Growing up on Chicago Avenue and Laramie in Austin, actress Jessica Dean Turner learned at an early age that she could let her imagination run wild.
That realization started with watching old movies, and later grew into entering a profession that would allow her to express that imagination. While acting at her high school, Jones College Prep in downtown Chicago, the 24-year-old actress recalled thinking, “maybe this is something I could do.”
She was cast in productions such as Fiddler on the Roof and Chicago while a student at Jones and enrolled in summer theater programs at Northwestern University and Carnegie Mellon.
“In about my junior year of high school I remember doing this one particular scene study,” Dean Turner said. “It was for Arcadia by Tom Stoppard, which is this all-dialect, existential play. But it was an opportunity to throw myself into it all the way.”
Dean Turner’s affinity for the world of pretend was solidified.
She found as she auditioned for different colleges her senior year of high school that the University of Illinois at Urbana-Champaign was the best fit for her.
“The program had a big emphasis on classical work, as well as voice and movement work. It also did an excellent job of teaching students to be prepared, professional and punctual.”
That included showing up to an audition after a long day of work, looking fresh as a daisy and ready to read lines, Dean Turner joked.
Even though she has been acting professionally for “two years and some change,” Dean Turner said every time she acts it is a major to-do.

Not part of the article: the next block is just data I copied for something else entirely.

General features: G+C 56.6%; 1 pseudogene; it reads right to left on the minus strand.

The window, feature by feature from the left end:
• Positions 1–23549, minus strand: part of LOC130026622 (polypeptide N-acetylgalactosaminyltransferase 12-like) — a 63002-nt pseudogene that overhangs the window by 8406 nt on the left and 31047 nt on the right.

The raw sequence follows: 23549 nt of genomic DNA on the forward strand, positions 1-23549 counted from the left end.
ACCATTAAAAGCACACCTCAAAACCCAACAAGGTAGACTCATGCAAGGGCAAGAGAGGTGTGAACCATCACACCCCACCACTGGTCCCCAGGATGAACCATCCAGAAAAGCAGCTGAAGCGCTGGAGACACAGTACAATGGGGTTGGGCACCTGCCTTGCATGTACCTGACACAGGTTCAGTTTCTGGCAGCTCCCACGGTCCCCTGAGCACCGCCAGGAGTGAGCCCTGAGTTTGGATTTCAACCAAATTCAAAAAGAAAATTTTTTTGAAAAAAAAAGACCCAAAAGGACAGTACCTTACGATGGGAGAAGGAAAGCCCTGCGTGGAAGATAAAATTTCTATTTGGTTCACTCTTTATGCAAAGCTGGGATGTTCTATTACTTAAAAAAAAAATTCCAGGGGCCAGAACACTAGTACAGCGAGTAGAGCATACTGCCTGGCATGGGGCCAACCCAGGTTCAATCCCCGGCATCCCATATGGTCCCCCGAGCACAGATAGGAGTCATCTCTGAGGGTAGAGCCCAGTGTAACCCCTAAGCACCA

Her most recent role is the upcoming House Theatre of Chicago’s Season on the Line. It’s an adaptation about the Bad Settlement Theatre Company’s attempt to put on the perfect production of Moby-Dick.
In the play, written by House member Shawn Pfautsch and directed by Jess McLeod, Dean Turner plays Valerie Dent, a costume director and a character that reminds her of her current life.
“She’s a newbie,” Dean Turner said — a ‘newbie’ with lots of ideas, but is trying to navigate and negotiate the professional space she is in.
“What is great about the production is that I get to sit in a room with people who have been doing this for quite some time,” she said. “I get to see how other people who are more seasoned navigate the rehearsal room.”
Even though Dean Turner is still learning from other professionals, she is making strides in the acting world. And she has some insight for young people who may want to act.
“Read everything,” Dean Turner stresses. “The act of reading engages you’re mind and imagination, and helps you to articulate. And see theatre. A lot of places have [complimentary] tickets or industry nights.”
The West Side native has learned from professionals in the field, traveled to various programs to hone her acting skills, and enjoyed playing parts in a number of productions, but over time she has noticed a disconnect.
“I don’t see many actors who look like me,” she said. “Being from Austin, I have an opportunity to say [to others], ‘you have a right to this art form.’ I would like to be a bridge between my neighborhood and my passion.”